HARTFORD, Conn. — A Connecticut hedge fund that bet heavily on the natural gas market lost almost $6 billion over the past month as it sold assets at a loss to stay afloat while its bets on natural gas plummeted, the fund told investors.
Greenwich-based Amaranth Advisors said in a letter late Wednesday that the fund lost about 55 percent of its year-to-date assets and about 65 percent month-to-date as of Tuesday, leaving the hedge fund’s assets below $3.5 billion.
Amaranth, which opened the year with $7.4 billion in assets, hit an August high of $9.2 billion before a slide in the value of natural gas investments.
It said Wednesday it had transferred its energy portfolio to a third party, but has not identified that entity.
Amaranth’s energy portfolio was taken over by New York-based J.P. Morgan Chase & Co., the nation’s third-largest bank, and hedge fund Citadel Investment Group LLC, a $12 billion hedge fund based in Chicago, according to people familiar with the transaction. They requested anonymity because they were not authorized to discuss the deal.
The nation’s largest bank, New York-headquartered Citigroup Inc., was in negotiations to buy a stake in Amaranth, Dow Jones Newswires on Thursday reported. It quoted a person familiar with the matter whom it did not identify. Such a move would shore up the fund’s capital.
Amaranth’s founder and chief executive, Nick Maounis, told the hedge fund’s investors in his letter that selling off some assets in the fund’s other portfolios, along with the transfer of its energy portfolio, “helped us avoid the termination of our credit facilities and the risk of a consequent forced liquidation by our creditors.”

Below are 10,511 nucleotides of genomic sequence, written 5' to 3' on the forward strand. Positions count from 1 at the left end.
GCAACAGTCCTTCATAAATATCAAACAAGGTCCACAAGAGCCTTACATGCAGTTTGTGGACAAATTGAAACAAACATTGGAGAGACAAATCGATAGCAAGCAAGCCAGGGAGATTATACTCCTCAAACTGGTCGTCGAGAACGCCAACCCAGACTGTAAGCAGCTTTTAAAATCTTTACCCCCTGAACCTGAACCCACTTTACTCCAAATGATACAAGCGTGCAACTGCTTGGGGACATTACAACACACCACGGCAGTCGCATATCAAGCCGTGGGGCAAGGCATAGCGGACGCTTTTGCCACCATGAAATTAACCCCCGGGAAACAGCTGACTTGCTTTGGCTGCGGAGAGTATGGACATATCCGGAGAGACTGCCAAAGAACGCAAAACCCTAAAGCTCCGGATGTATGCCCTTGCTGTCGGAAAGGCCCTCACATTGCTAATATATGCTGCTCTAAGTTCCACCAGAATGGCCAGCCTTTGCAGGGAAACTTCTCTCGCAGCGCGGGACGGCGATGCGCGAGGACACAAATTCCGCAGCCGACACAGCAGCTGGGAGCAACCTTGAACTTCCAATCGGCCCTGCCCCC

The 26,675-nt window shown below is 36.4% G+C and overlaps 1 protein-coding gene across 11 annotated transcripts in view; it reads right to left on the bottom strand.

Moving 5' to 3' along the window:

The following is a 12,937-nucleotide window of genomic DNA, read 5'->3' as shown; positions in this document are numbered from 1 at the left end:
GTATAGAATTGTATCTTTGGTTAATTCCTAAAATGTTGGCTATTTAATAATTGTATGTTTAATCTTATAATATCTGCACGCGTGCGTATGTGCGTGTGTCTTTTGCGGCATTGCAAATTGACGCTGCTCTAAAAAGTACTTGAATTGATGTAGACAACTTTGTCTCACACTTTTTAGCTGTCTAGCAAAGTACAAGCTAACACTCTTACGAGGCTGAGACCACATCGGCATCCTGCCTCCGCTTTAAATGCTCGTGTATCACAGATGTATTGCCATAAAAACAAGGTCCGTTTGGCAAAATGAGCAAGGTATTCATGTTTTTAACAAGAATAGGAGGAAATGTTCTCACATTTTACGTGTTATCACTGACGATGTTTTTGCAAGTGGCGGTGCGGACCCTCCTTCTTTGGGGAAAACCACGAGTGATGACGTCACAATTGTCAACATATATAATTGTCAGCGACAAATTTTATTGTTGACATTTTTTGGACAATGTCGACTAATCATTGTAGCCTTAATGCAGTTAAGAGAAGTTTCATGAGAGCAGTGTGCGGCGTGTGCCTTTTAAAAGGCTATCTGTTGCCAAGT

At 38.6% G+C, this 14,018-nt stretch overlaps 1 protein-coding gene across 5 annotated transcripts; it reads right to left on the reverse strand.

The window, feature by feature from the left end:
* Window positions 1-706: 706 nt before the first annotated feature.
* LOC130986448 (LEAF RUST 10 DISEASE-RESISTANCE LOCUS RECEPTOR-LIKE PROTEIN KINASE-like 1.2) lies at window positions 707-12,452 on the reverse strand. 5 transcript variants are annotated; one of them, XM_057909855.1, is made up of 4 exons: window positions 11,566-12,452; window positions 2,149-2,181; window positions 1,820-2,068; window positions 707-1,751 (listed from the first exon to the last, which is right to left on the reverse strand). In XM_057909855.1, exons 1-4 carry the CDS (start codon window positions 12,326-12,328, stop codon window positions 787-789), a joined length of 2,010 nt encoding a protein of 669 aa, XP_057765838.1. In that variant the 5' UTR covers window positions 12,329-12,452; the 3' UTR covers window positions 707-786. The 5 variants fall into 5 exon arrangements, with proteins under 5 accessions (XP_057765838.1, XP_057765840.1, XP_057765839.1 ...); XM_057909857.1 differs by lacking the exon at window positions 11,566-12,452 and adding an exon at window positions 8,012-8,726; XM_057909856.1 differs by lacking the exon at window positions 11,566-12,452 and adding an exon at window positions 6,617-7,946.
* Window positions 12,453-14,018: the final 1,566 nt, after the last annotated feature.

He added: “Our major financial counterparties have confirmed that they are now comfortable with our portfolio and overall liquidity position.”
The hedge fund’s officials plan a conference call Friday with investors and will schedule one-on-one discussions, the letter said.
Hedge funds are aggressive investment vehicles often used by pension funds and wealthy investors.
The funds have much higher minimum investments than mutual funds and typically are much more active traders and take greater risks. Amaranth lost billions because of aggressive — and incorrect — bets on natural gas futures prices, which recently dropped.
The repercussions are beginning to be felt around the country, including among municipal governments and pension funds.
San Diego County invested $175 million last year with Amaranth.
New Jersey’s pension fund could lose $16 million of its $25 million it invested with Amaranth, said Orin Kramer, the chairman of the New Jersey State Investment Council. The pension fund made the investments through a private account at Goldman Sachs Group Inc. and two “fund of funds,” which are funds that invest in multiple hedge funds.
Kramer said the state’s losses in Amaranth would total less than .04 of a percentage point.
Also potentially affected is 3M Co., maker of Scotch tape and other products. Company spokeswoman Jacqueline Berry said Thursday about 1 percent of the company’s $9.2 billion pension portfolio was invested in Amaranth.
Filings with the Securities and Exchange Commission in Washington, D.C., showed that several large financial companies had invested in Amaranth, including Goldman Sachs, Credit Suisse Group and the Morgan Stanley Institutional Fund of Hedge Funds LP.
The hedge fund industry has come under fire in the past for risky investments, and the SEC has moved unsuccessfully to adopt regulations. Last month, the SEC announced it will not challenge a federal appeals court ruling that overturned new SEC rules for oversight of hedge funds.
SEC Chairman Christopher Cox said the SEC would instead introduce a new anti-fraud rule and consider increasing the minimum asset and income requirements for hedge fund investors.
Those who oppose regulations have long argued that hedge funds attract sophisticated investors. They say the government should focus its limited resources on mutual funds that serve far more investors of modest means.
Connecticut Attorney General Richard Blumenthal, who has supported regulating the industry, promised to investigate the company’s holdings and losses. Southwest Connecticut plays host to numerous hedge funds because of its proximity to financial centers in New York.
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